Individualisation has become an ambiguous, but defining feature of late modern societies and while it is in part characterised by an increase in individual autonomy and a sense of liberation, individuals are equally required to negotiate a fragmented, pluralised and ambiguous social order by themselves. This book sheds light on the processes and nature of contemporary individualisation, specifically exploring the manner in which it unfolds under conditions of contemporary network capitalism. With attention to the modern workplace, where the individual and the organisation meet directly, but also in the wider community, Individualisation at Work reveals individualisation to become an ideological and ambiguous process of liberation, as conditions of marketisation and corporatisation transform the emancipatory qualities and motivations that define individualisation into a means for the coordination and reproduction of systemic imperatives, which are realised by individuals' qualities and capacities for self-realisation. A rigorous theoretical study, illustrated with interview material gathered amongst managers from internationally operating corporations, this book will appeal to sociologists with interests in work and organisations and the theory of contemporary modernity.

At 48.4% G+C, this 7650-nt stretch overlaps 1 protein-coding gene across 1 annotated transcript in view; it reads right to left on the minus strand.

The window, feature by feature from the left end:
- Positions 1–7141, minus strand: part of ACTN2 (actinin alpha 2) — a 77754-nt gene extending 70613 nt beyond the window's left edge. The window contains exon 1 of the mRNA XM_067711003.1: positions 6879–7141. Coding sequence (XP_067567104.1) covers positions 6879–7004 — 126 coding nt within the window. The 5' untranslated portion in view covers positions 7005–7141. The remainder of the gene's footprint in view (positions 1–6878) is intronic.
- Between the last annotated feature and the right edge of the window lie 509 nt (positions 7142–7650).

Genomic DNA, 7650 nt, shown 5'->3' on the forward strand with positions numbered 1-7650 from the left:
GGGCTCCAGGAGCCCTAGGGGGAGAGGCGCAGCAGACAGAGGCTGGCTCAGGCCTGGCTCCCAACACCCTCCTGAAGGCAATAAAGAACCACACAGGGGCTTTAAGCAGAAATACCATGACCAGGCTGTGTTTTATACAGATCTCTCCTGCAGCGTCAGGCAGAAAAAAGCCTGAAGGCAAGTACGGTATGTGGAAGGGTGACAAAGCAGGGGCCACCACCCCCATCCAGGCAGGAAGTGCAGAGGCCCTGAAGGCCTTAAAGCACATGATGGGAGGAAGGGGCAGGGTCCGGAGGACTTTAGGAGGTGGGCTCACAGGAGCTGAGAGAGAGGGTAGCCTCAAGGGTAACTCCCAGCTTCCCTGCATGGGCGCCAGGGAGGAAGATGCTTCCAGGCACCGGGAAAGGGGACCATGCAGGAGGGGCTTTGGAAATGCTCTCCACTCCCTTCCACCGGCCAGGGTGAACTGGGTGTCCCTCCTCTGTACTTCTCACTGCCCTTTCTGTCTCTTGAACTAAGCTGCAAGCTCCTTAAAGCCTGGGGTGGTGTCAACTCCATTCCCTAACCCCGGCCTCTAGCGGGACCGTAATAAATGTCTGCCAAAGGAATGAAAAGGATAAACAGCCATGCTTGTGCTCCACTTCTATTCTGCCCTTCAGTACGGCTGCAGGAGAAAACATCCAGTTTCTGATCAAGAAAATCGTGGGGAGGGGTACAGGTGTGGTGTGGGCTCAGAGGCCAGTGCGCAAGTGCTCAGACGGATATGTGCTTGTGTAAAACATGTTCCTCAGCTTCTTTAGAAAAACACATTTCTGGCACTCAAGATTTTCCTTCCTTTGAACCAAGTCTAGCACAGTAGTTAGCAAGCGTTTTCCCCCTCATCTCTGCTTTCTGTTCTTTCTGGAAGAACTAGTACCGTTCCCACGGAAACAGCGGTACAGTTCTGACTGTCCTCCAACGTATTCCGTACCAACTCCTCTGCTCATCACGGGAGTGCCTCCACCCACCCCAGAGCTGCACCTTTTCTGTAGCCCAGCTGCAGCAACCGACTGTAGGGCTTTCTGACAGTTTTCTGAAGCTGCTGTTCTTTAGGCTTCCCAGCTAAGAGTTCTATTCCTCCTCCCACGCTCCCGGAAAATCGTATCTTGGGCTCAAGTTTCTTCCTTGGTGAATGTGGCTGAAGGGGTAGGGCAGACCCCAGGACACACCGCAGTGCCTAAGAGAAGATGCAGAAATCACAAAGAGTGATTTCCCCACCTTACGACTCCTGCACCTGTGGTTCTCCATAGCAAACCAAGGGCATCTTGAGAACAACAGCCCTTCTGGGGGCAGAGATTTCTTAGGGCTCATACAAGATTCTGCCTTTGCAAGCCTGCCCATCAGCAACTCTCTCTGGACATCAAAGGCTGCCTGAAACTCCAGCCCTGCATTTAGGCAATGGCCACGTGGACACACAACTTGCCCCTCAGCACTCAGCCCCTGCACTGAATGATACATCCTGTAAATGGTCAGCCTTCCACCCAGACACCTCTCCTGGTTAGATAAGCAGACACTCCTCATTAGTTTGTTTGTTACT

Norbert Ebert is Lecturer in Sociology at Macquarie University, Australia.
'In an age when birth and place could largely fix one for life, individualisation was a radical emancipation enabling one to be other than where one was from. In late modernity we have all become individuals. Individualisation is now an ideology and a productive force reproducing a largely deregulated economic system institutionally, organisationally and normatively. This book, in a classic tradition of sociological theorising, explores and critiques the complex contours of contemporary individualisation in a theoretically sophisticated, yet accessible, and empirically informed manner.' Stewart Clegg, University of Technology Business School, Sydney, Australia 'The author's ability to bridge the gap between the big picture of contemporary capitalism and the emergence of individualisation is impressive. I suspect C Wright Mills would have been pleased with this example of the "Sociological Imagination" at work." Stuart Rees, University of Sydney, Australia 'This is a rich and thoughtful contribution to the debate on the contemporary state and role of individualisation. It is original and significant, transparently structured, coherently argued and well presented.' Irmingard Staeuble, Freie UniversitÃ¤t Berlin, Germany